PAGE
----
The last game was the most complex of the three but it was my favorite. Players choose from a list of classes and get abilities unique to that class. Every week a player participates in Amtgard they gain a point in their class they played that day, and get new abilities for their class. Being the sort of person that I am, I chose assassin as soon as I was told about it. Each class seemed to have its own strengths and weaknesses, with classes having hard counters, classes that have distinct advantage over others. For example, a healer or a wizard can stun a barbarian with a long incantation and he or she is stuck in place (more like chooses to to play fair and obey the rules of the game). That same barbarian or a warrior with a big shield is easily going to destroy a scout or assassin like me (unless I jump them!). That same wizard has powerful skills, but abilities granted to "lights" like assassins let them easily kill them and run. Though I normally dislike hard counter systems, I found that the depth of strategy and richness of play was not diminished. All the abilities were fun to use, but a talented fighter with no abilities and one shortsword could be even more valuable than a teleporting assassin or archer with a bow.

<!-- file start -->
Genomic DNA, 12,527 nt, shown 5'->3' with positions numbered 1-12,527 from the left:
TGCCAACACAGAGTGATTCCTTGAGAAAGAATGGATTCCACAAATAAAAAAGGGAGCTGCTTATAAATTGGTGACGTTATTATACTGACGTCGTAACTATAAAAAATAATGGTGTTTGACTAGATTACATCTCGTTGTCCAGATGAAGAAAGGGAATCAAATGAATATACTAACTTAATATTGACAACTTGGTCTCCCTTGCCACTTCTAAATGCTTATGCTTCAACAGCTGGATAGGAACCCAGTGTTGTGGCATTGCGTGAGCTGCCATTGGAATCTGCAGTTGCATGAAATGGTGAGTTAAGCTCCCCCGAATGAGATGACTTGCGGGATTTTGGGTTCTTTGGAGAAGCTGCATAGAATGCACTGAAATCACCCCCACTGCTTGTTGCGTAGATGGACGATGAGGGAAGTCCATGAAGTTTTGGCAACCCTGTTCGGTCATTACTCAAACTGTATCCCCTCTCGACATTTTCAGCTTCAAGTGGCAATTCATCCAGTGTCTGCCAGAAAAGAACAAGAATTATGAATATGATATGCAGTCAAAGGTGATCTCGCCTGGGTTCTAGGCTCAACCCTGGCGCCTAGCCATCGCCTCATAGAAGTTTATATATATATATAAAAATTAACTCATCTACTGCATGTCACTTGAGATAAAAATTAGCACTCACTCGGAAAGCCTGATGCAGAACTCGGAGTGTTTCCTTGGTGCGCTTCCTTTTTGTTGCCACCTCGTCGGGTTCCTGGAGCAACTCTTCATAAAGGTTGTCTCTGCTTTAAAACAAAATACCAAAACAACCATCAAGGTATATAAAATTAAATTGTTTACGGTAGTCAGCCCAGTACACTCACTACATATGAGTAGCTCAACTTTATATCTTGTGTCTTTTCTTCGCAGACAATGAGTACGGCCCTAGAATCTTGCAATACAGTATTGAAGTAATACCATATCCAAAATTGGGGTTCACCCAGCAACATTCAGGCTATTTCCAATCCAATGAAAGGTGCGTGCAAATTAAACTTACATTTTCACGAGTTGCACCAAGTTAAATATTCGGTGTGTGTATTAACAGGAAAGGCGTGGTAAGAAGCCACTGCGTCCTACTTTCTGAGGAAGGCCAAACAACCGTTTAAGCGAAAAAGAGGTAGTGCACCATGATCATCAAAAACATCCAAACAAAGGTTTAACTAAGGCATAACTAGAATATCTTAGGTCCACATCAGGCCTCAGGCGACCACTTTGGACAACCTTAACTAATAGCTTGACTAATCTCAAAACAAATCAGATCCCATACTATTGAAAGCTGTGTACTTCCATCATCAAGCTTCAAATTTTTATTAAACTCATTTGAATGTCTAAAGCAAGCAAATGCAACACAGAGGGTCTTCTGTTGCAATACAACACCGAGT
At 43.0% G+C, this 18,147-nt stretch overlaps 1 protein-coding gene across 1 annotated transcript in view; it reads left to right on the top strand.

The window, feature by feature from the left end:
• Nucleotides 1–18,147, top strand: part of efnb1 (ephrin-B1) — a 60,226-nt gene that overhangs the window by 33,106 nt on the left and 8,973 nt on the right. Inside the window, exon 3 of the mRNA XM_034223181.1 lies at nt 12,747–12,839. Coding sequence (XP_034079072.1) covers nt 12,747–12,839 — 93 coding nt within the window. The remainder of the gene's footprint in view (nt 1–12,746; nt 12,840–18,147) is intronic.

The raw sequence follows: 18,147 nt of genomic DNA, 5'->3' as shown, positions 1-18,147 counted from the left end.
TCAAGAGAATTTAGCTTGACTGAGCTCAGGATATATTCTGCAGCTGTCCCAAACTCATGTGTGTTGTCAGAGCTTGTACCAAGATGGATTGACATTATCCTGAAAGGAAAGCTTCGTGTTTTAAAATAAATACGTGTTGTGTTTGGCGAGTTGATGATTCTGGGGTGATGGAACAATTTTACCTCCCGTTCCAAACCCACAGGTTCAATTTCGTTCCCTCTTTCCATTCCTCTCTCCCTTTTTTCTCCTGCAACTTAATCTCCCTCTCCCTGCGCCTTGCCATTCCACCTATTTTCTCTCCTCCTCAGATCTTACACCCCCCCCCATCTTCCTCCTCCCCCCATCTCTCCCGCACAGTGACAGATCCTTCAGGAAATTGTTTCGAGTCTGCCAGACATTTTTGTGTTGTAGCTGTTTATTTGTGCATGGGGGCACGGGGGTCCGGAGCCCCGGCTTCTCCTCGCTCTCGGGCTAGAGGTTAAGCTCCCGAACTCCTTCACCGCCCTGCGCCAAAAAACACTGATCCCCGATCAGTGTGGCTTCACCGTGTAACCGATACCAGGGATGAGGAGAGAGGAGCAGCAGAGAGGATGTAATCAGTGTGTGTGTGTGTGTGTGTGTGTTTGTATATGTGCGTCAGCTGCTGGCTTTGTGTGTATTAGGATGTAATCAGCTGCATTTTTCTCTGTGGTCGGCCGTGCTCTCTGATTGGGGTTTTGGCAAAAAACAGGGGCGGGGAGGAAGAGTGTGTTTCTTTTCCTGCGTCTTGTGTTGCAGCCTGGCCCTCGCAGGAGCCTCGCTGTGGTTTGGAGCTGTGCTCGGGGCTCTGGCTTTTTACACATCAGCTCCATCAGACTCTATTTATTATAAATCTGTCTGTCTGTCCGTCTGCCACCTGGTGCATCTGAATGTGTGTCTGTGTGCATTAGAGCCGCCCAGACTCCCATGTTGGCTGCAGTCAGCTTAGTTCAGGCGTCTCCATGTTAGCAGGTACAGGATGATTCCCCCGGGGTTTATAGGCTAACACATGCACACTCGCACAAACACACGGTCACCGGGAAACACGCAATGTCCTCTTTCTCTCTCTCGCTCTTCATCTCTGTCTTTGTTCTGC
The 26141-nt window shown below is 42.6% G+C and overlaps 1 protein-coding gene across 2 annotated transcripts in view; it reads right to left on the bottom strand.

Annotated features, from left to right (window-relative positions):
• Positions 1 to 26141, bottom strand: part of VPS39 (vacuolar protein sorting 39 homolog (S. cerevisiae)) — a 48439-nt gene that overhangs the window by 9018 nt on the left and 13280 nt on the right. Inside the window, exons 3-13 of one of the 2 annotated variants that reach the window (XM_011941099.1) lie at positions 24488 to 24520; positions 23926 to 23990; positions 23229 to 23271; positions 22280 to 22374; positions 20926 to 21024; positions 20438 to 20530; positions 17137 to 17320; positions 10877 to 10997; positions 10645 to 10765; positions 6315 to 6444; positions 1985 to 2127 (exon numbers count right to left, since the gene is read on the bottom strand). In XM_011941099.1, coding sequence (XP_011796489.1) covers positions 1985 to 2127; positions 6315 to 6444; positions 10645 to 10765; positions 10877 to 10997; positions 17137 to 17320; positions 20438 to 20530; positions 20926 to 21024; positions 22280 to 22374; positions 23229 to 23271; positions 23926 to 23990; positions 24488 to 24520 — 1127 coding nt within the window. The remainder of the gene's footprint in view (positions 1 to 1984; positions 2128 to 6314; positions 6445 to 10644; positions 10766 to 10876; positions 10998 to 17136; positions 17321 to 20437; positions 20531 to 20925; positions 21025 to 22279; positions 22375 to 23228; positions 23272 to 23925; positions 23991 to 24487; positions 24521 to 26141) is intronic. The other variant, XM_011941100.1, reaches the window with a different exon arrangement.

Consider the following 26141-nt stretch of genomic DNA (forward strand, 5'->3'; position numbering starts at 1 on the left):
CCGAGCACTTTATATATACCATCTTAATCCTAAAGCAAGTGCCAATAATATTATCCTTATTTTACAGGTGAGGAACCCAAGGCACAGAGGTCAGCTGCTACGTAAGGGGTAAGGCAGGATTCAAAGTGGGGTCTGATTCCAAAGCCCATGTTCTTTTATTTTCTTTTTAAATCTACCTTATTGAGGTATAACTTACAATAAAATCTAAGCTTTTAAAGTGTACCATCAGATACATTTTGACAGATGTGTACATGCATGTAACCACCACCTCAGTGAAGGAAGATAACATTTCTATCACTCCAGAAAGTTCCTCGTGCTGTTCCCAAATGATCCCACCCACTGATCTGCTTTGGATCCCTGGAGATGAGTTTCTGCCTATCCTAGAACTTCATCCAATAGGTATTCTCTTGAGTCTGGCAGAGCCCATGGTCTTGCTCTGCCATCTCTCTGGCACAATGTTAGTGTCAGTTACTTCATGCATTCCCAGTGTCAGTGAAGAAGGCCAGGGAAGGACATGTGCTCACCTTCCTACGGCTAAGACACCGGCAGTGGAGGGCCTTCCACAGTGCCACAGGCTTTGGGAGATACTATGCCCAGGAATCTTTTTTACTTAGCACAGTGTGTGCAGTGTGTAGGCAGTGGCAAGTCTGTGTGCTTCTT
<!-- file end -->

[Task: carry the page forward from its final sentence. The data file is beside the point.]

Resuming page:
Amtgard was nostalgic for me, bringing back memories of my middle school friends and I sparing with whatever branches we could find, though Amtgard uses formal rules to structure that fighting from my childhood to make combat more formal, and with the introduction of rules, the fun of organized games can be combined with the sheer fun of whacking things with foam sticks.